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Punjab Students Union demands preservation of Bhagat Singh's hide-out place at Ferozepur
On martyrs' day celebrations at Hussainiwala to commemorate the 87th martyrdom day of Shaheed Bhagat Singh, Rajguru and Sukhdev, the Punjab Students Union demanded to convert the hide-out place of Shaheed Bhagat Singh and his associates in Toori Bazar, into a museum and library.

Raminder Singh, State President, Naujawan Bharti Sabha said, "After 83 years of sacrifice of martyrs, historian Rakesh Kumar has located their hide-out place at Toori Bazar in Ferozepur town but the government has so far not been able to maintain the building as a heritage of the revolutionary movement."

On this occasion, Rakesh Kumar said, "A lot of events are attached with the revolutionary movement with this hide-out place where the plan was made to take revenge of the killing of Lala Lajpat Rai besides making trials of firing with air pistols. On the ground floor, Gaya Prasad Katiyar opened a 'dawakhana' (pharmacy) where they used to collect the material to assemble bombs. Not only this, this is the place where Bhagat Singh cut off his hair and beard and a number of biographies of martyrs have been written at this place by Shiv Sharma."

Dr Jagmohan, cousin of Shaheed Bhagat Singh said, "The government is keeping the people away from the history of the revolutionary movement. Neither there is any specific research in our universities on this issue nor such places are given the heritage status, and this hide-out place at the border town is in a state of neglect, except the ritual celebrations once in a year still struggling to get the attention it deserves."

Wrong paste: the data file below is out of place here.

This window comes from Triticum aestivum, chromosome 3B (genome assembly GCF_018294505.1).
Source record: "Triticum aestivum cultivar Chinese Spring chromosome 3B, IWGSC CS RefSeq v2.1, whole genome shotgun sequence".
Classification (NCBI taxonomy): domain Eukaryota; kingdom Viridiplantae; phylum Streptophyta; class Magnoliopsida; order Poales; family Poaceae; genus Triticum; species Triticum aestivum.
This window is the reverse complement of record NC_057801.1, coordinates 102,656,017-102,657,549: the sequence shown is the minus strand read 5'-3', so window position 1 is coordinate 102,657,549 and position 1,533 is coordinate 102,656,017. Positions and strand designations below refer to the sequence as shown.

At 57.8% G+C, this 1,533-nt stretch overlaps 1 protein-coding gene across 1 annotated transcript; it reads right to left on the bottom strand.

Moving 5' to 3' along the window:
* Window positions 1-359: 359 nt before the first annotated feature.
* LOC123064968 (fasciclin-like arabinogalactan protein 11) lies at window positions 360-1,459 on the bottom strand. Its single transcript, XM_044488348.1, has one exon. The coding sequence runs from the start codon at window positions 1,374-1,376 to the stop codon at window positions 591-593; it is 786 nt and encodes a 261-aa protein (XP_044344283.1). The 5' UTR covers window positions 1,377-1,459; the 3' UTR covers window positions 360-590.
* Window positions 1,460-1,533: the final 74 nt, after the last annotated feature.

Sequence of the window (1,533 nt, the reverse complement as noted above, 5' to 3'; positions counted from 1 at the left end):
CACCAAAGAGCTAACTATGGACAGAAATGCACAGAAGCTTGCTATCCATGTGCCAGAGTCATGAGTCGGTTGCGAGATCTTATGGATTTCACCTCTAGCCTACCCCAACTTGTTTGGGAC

It may be added here that the previous SAD-BJP government had granted crores of rupees on various war memorials in the state but the historical place at Hussainiwala did not get the attention of the government, the foundation stone of which was laid in 1965 by the then Union Minister YB Chavan but the work could not start due to Indo-Pak war in the same year. Later, the memorial was dedicated to the nation in 1968 by then Chief Minister Lachhan Singh Gill who got it completed within a short span of 37 days at a cost of Rs 1.84 lakh.

Since then, `shaheedi melas' are held on March 23 to mark the martyrdom day. Political leaders make tall promises to develop this memorial but nothing has happened over the years, except for the landscaping of the sprawling lawns. Several projects such as a museum, craft village and a light and sound show facility are hanging fire.

Kranti Kumar Katiyar, son of Gaya Prasad, a revolutionary said, "After exerting for a long time, the government declared it as a secured building with no follow up at any stage. In case this place is converted into a museum and library, it could become a source of inspiration for the coming generations."

Rajinder Singh, State President, PSU said, "The Indians are middleman of imperialism who are selling water, forest and land to multinational companies, which Bhagat Singh had condemned. Our farmer is a victim of this adversity and the future of our youth is in dark. In such circumstances, the ideology of Bhagat Singh could become a source of inspiration to fight against those middlemen. But the efforts are being made to eliminate the existence of encouraging legacy."

Aseem Rathore, a family member of Mahavir Singh, an associate of Bhagat Singh said, "We feel proud to be a part of this historical struggle. We will continue to fight till the time this hide-out place is not converted into a museum and library."

On this occasion, the message of Bharti Bagchi, daughter of BK Dutt, was also read out supporting the initiative of PSU.

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